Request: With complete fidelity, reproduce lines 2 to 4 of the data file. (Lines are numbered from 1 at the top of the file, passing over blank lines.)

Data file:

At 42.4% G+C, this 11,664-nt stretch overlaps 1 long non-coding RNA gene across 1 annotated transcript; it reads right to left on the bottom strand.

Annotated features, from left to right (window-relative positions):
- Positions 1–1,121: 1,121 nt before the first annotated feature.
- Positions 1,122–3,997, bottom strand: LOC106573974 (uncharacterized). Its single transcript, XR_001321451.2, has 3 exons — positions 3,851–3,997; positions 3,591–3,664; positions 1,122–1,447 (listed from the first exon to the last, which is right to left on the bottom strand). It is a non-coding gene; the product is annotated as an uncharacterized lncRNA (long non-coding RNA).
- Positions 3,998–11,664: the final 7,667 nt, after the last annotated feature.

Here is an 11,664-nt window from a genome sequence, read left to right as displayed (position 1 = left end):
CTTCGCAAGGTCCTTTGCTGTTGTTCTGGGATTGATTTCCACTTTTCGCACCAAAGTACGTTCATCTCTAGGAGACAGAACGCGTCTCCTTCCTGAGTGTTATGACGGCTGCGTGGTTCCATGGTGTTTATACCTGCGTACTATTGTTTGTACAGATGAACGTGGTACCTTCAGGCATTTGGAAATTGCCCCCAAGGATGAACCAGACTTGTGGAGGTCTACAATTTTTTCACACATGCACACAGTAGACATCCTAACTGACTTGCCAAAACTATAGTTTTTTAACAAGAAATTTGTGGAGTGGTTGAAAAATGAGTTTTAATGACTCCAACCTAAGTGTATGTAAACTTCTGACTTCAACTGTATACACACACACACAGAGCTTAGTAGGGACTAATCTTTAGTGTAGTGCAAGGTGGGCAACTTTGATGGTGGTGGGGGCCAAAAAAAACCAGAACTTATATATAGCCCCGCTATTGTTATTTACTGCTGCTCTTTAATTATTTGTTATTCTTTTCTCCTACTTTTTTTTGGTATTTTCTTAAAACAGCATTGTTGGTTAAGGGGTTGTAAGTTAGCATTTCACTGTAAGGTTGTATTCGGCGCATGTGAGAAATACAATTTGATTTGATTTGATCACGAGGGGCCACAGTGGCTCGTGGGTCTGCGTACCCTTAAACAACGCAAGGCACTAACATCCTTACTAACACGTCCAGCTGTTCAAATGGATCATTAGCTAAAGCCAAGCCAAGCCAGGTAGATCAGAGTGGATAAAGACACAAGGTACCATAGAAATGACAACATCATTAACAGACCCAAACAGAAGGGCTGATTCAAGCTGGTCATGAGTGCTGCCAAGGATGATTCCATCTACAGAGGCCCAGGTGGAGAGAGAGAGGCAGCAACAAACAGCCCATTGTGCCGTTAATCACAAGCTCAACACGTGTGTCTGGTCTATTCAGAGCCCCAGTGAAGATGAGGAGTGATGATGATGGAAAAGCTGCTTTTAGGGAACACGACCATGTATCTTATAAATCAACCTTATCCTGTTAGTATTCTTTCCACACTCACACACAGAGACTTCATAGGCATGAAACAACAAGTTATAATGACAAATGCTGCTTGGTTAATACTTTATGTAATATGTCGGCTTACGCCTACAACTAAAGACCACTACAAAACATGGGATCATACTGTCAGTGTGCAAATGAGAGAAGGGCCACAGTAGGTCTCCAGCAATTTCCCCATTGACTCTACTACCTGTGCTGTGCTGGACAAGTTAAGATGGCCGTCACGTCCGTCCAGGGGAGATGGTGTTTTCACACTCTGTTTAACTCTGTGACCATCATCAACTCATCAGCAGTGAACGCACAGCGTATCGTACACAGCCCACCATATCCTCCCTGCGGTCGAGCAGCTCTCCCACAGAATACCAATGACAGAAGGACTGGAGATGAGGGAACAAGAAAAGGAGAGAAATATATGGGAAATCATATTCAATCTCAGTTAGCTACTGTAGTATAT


Annotated features, from left to right (window-relative positions):
- Positions 1–1,121: 1,121 nt before the first annotated feature.
- Positions 1,122–3,997, bottom strand: LOC106573974 (uncharacterized). Its single transcript, XR_001321451.2, has 3 exons — positions 3,851–3,997; positions 3,591–3,664; positions 1,122–1,447 (listed from the first exon to the last, which is right to left on the bottom strand). It is a non-coding gene; the product is annotated as an uncharacterized lncRNA (long non-coding RNA).